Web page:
For this work of faith and labour of love, Madame de Launay has been several times decorated in Paris, at the Sorbonne, by societies for doing good. One decoration, the first, was given to Madame de Launay, at the Sorbonne, by the Comte de Buffon, grandson of the naturalist Buffon, for saving a man from shooting himself, wife, and five children, to put them out of misery. Madame de Launay clothed the family, paid three quarters of rent in arrear, by selling her watch and chain for the family, while she found them work through the aid of her friends, Monsieur le Commadant Verlinde and sister-in-law.
The next decoration given to Madame de Launay was the National decoration for doing good, for many good works too numerous to mention. The decoration was given by the President, at that time the Admiral Véron.
The third decoration was given also for a special work by the Comte de San-Say.
The fourth decoration, a Military one, by Monsieur le General Fournése, for her kindness and care of sick soldiers, visiting the Military hospitals, etc.
The fifth was given to Madame de launay at the Sorbonne, as usual, the same day as the noble Queen of Portugal, Maria Pia, received hers from the hands of her Ambassador.
The sixth decoration was sent to the Sorbonne and given to Madame de launay from the city of Nice de Alpes Maritime.
These decorations have all been given to Madame de Launay for personal effort. This Mission has not been so loudly proclaimed as the other Missions in paris, but it has been doing quiet, unostentatious, really good work, without show or display.
Madame de Launay is most admirably adapted for Mission work, being from a little Sunday School girl of six in the churches, helping in all churches, all good works, which providence put in her way, aiding in every useful and charitable effort to give the Gospel: console the afflicted, sick, and dying, literally clothing the naked, opening her heart and her doors to the wanderer and stranger, and taking them in, visiting the poor and sick in prison.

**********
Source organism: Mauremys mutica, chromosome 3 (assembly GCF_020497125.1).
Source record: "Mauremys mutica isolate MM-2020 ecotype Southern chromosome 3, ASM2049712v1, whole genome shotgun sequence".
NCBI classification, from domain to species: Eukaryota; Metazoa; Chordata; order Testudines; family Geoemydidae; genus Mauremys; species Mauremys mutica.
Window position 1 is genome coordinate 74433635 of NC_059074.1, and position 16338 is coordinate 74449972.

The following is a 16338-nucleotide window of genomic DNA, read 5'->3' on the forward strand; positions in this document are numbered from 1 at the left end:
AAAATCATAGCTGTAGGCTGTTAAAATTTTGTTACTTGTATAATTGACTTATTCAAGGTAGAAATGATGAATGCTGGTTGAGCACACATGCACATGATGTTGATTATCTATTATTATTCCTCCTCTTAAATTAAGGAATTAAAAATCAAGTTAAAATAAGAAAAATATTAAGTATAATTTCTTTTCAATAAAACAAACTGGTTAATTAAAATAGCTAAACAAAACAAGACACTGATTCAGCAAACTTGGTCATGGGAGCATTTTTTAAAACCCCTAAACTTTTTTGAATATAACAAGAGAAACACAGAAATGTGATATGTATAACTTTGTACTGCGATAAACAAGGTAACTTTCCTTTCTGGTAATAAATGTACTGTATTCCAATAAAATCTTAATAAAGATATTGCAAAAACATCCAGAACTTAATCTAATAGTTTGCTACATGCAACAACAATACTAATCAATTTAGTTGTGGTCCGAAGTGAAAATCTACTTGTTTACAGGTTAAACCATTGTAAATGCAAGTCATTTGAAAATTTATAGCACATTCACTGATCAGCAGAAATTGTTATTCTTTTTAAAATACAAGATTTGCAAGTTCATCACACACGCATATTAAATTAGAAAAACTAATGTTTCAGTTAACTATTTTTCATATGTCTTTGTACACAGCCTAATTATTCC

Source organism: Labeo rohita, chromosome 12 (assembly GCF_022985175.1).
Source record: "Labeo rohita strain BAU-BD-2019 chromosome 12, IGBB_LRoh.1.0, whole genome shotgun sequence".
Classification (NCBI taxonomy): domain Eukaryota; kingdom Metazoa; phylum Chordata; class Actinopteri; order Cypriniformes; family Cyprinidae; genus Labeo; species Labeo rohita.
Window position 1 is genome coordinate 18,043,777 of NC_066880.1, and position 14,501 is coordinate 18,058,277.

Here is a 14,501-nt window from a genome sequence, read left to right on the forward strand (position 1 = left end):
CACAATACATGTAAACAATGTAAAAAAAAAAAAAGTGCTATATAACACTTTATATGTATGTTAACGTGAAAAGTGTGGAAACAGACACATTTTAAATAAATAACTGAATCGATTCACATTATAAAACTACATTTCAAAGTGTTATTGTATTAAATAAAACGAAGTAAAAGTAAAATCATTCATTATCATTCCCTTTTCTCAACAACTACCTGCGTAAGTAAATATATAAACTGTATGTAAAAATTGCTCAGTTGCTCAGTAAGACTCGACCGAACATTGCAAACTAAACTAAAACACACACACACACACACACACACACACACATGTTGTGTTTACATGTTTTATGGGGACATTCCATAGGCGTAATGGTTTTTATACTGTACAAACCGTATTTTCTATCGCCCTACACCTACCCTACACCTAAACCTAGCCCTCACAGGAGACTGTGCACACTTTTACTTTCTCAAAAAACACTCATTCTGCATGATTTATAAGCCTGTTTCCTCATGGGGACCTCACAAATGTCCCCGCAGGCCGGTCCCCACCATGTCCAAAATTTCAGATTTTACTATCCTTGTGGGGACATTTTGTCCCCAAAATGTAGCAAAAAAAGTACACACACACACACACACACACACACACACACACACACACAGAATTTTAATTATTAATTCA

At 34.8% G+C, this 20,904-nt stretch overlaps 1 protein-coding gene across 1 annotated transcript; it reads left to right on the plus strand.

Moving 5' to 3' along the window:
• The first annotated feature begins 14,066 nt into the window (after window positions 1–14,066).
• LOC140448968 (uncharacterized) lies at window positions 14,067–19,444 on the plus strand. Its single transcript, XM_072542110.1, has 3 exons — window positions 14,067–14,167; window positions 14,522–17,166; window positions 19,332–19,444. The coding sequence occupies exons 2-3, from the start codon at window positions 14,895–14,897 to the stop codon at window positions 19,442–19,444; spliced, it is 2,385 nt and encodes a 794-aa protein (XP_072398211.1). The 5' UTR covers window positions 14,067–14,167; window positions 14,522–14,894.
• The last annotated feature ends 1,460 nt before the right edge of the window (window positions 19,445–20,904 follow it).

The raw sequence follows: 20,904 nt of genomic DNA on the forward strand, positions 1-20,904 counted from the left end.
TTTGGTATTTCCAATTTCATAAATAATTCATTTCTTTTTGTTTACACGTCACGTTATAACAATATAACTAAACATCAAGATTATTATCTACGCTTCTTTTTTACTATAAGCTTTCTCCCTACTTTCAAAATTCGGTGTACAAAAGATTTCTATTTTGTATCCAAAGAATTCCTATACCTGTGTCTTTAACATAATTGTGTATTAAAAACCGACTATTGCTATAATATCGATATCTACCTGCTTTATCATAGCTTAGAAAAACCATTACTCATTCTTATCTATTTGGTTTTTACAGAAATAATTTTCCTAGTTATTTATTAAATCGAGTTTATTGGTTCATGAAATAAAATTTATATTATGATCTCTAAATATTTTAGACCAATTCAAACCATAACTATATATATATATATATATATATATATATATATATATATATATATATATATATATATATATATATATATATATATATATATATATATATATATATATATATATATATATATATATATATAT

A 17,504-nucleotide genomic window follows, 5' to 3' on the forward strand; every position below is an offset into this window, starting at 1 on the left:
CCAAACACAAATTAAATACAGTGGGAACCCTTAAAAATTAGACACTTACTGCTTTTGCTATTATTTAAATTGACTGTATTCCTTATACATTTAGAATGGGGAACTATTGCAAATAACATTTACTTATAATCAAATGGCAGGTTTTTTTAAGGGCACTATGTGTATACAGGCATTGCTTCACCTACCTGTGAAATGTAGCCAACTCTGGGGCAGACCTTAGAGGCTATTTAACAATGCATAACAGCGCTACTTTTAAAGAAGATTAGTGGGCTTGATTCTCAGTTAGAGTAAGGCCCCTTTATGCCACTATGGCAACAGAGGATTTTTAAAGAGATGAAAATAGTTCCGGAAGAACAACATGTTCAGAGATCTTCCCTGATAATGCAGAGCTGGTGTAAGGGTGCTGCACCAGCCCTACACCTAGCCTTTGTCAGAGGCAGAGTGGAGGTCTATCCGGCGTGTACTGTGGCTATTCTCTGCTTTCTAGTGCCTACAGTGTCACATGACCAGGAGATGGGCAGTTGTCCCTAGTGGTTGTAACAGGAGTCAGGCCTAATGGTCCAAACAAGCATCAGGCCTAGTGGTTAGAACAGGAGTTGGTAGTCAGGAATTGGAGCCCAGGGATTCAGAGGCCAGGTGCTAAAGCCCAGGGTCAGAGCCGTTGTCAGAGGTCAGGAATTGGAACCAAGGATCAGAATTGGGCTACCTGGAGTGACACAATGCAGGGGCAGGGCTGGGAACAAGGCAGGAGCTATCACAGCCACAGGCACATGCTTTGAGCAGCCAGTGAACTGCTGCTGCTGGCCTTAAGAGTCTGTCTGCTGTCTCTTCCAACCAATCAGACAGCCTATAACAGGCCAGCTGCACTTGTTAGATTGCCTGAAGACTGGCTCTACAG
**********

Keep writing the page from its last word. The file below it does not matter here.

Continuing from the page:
For these loving offices for the good of humanity, body and soul, Madame de Launay has received numerous tributes of affection, and numberless beautiful letters from Ministers of all churches, expressing their unqualified admiration of these lovely and womanly traits of her Christian character, her high musical talents of both singing and playing, used but for the glory of God, and for her capability, fidelity, and devotion in the Lord’s vineyards, wherever God in His Providence has been pleased to put her.
I may insert here a letter received by her when quite a little girl, from a Roman Catholic Priest, who had himself seen her charity and devotion to the sick and needy, and thus expresses his admiration of her noble qualities of character, person and mind.
Ingersoll, Canada, Oct 23rd
Much Esteemed Miss,
Yesterday evening, on my return home from a sick-call at Woodstock, I found your gentle note and gift, and I cannot express how deeply I was affected at seeing your noble and truly Christian sentiments.
I admired, of course, the excellent workmanship of the Cross with which you presented me; but I admire still more, and prize above all, the spirit and intention, which suggested to you the idea of giving to me this precious token of your esteem.
Your sympathy for the sick, so spontaneous, so sincere, so lofty, as to bring your mind against the ordinary custom, to deign with an unlooked-for attention, a poor Catholic Priest merely discharging his sacred duties, shows evidently that your young heart is inaccessible to the ignoble prejudices of the many, and to the seductions of yourth, which often stifle the very best dispositions of nature, not only preserves that purity and sublime nobility with which the Author of nature gifted it, but still more ennobled and enhanced by religion, is capable of all that devotedness and expansiveness which form the model Christian woman, and render her man’s true solace and comfort in this earthly pilgrimage.
May God preserve in you for ever, and reward, in this world and the next, these good dispositions of yours, which add to your natural gifts so much true beauty – a beauty which shall never fade, a beauty upon which the angels themselves love to gaze with rapture, a beauty of which you shall always have a sincere and warm admirer in.